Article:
The Distinctive Style of Piet Boon
The work of influential Dutch designer Piet Boon, whose 'total concept' designs encompass architecture, interiors, furniture and more, is turning heads around the world, including the Caribbean.
Words by Natasha Were.
For carpenter turned globe-trotting designer, Piet Boon, the common thread that runs through his considerable body of work is balance: it’s all about balancing beauty and functionality, simplicity and sophistication.
Characterised by subdued colour schemes, minimalist forms and the use of natural materials, particularly wood and stone, Boon’s designs have, from the beginning, been endowed with a timeless quality – both in the sense that they are immune to changing trends and that they are created with longevity in mind.
In addition to designing cars, boats, wallpapers and, most recently kitchens, Boon has brought his distinctive style to bear on a dizzying array of projects across the world, from luxury penthouses in New York City to hotels in Vietnam and Vegas, and villas in Portugal, Saudi Arabia and the Caribbean.
As a child, Boon says, his dream was to own a huge construction company. Having cut his teeth in the carpentry world, he moved on to contracting, but once his ambition became reality, he says, the dream lost its lustre.
“In that line of work, you are always realising the designs of others and I found I was often having to implement ideas that sounded good on paper but didn’t work in practice. Or did work, but looked terrible.”
Sensing he could do better, in 1983 he began creating tailor made interiors for private homes himself - and thus Studio Piet Boon was born.
As the team has grown, the studio’s scope has expanded to offer a full concept service, designing the exteriors, interiors, product lines and styling.
It’s an approach that enables him to create a seamless, cohesive whole, where every shape and detail works in harmony, endowing each project with continuity and equilibrium.
Although his roots are in the Netherlands and his work takes him east and west, his heart, he says, is in Bonaire, an island he has been visiting for 25 years.
“Bonaire is not beautiful in the way other islands are, because it doesn’t have the endless sandy beaches,” he says. “But it’s the simplicity of it that I love. There are no high-rise buildings and no traffic lights. It’s just very laid back.”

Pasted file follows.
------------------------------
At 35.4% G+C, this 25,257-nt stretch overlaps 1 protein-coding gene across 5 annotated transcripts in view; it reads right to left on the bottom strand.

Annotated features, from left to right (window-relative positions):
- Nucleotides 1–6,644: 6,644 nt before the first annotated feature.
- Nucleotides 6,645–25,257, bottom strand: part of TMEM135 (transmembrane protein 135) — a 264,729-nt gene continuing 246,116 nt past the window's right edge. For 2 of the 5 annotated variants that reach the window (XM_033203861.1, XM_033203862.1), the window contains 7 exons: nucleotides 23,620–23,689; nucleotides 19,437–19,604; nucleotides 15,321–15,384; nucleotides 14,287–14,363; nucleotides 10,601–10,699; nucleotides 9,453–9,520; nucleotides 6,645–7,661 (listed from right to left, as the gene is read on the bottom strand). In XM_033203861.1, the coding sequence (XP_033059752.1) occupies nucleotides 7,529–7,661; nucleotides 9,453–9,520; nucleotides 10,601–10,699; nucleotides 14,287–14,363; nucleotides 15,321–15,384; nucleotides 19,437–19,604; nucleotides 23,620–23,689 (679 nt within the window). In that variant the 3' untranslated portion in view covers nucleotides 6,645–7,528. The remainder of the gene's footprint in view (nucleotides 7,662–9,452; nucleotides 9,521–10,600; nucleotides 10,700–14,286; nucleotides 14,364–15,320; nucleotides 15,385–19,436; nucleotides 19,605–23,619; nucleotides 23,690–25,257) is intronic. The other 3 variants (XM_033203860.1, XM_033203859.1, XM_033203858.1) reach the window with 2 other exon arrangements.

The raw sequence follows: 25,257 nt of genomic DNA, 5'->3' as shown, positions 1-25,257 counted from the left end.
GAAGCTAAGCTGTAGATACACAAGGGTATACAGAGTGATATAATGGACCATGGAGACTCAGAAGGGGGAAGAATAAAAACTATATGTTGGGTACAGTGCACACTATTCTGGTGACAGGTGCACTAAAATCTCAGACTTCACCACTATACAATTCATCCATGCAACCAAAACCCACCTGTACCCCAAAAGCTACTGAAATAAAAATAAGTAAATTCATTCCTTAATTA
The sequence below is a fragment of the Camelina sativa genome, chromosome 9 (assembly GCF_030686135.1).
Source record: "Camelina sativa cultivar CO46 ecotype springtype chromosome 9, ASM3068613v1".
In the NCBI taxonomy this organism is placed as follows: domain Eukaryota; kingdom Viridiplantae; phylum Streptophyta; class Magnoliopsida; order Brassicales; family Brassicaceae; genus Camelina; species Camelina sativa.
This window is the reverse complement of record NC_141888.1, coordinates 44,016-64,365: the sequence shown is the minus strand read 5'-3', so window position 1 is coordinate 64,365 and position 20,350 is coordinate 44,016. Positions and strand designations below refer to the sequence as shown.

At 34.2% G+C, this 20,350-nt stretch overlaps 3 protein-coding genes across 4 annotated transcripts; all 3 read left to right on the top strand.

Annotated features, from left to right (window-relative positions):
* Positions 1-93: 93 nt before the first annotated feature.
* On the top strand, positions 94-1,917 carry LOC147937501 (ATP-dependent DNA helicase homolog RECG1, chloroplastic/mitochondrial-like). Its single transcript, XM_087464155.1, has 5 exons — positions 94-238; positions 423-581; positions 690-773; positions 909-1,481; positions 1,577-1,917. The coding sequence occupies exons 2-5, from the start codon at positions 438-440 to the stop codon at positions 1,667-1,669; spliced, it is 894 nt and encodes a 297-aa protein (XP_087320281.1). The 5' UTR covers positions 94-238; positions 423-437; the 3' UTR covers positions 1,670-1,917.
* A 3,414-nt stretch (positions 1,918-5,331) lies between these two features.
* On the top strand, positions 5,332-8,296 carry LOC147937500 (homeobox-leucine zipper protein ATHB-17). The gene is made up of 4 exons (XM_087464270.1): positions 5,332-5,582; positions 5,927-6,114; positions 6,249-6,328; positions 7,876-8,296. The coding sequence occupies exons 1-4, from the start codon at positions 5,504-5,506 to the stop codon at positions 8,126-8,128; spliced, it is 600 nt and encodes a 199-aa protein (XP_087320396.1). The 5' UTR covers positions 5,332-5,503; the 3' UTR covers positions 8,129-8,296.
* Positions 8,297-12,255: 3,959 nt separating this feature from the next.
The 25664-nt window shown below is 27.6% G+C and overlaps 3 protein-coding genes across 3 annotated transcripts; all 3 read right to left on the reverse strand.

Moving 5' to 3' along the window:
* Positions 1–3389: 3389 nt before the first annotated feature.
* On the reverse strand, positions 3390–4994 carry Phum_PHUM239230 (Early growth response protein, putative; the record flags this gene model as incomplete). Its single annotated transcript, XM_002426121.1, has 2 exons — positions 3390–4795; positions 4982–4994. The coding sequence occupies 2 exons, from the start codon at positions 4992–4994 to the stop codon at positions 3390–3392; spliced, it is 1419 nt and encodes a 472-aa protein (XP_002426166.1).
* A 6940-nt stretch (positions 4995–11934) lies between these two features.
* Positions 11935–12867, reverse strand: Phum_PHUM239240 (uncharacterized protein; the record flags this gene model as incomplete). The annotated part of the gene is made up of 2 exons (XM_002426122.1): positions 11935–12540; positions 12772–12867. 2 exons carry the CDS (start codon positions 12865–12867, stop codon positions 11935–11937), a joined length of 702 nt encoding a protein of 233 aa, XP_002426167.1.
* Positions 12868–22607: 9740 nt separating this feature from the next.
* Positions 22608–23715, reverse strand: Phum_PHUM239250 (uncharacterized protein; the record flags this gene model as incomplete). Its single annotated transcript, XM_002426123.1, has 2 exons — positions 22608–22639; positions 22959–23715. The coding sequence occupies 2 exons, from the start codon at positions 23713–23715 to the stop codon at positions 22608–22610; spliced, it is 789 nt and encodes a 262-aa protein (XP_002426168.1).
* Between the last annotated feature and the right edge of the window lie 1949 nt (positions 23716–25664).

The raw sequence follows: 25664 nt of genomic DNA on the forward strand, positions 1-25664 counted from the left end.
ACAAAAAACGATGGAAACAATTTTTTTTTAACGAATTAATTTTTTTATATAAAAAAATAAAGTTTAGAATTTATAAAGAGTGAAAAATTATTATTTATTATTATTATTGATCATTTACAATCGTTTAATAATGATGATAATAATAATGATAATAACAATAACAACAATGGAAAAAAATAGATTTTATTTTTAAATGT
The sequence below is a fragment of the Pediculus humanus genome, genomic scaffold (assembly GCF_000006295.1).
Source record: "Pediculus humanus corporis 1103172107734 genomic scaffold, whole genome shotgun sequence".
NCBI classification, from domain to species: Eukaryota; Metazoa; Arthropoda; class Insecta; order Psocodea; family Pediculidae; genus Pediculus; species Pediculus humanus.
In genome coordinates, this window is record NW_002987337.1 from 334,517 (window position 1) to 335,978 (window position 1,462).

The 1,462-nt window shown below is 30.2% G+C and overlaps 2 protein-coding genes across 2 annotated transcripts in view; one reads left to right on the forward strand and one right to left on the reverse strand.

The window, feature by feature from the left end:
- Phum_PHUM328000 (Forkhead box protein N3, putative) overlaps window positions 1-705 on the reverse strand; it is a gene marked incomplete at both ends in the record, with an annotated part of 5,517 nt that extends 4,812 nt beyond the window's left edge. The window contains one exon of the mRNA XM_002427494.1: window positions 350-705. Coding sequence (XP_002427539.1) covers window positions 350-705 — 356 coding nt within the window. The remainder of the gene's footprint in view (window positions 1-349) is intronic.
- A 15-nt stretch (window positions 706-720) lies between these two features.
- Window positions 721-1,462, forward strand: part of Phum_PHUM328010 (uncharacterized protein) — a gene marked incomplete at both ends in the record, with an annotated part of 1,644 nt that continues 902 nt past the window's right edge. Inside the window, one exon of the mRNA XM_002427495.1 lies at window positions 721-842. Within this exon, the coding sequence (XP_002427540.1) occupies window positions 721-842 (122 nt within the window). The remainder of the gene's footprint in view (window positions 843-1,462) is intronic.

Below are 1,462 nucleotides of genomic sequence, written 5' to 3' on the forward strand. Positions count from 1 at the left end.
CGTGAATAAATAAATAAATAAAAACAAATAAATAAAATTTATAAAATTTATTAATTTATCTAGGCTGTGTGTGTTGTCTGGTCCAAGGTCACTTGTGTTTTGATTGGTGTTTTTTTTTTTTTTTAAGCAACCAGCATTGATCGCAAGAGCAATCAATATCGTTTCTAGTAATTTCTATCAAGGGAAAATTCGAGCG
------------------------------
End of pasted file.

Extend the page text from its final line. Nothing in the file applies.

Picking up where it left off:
Given his affinity for clean, uncomplicated aesthetics, Bonaire may be his ideal canvas and the 23 villas he has designed there give full expression to his unmistakable style: lofty ceilings allow the breeze to flow through, stone floors are cool underfoot and the interior palette of soft greens and greys is inspired by the local cactus and aloe vera plants. Sturdy, comfortable furniture invites relaxation within the whitewashed interiors with occasional pops of colour from throw cushions, works of art and personal keepsakes injecting just the right amount of Caribbean flair.
The sun, salt and wind can be harsh partners in a tropical climate, therefore when designing for the Caribbean Boon chooses durable natural materials – teak, cedar and coral – that not only withstand the elements, but will weather and colour beautifully over time, with no maintenance required.
Boon is now bringing his commitment to longevity and sustainability to bear on a new Caribbean development, Pearns Point in Antigua. A pristine peninsula with seven beaches, it will ultimately feature 67 luxury beach and hillside homes, all designed in such a way that the ecological impact is minimised, durability is maximised, and the visual effect, both close up and from a distance, is delightfully easy on the eye.
The same elegant design traits are recognisable throughout Boon’s projects, whether hospitality projects or collaborations with big name brands. But beyond his focus on creating lasting, timeless designs, what sets Boon apart from the crowd is that his work is conceived not only to look sensational, but also to be used, lived in and enjoyed.
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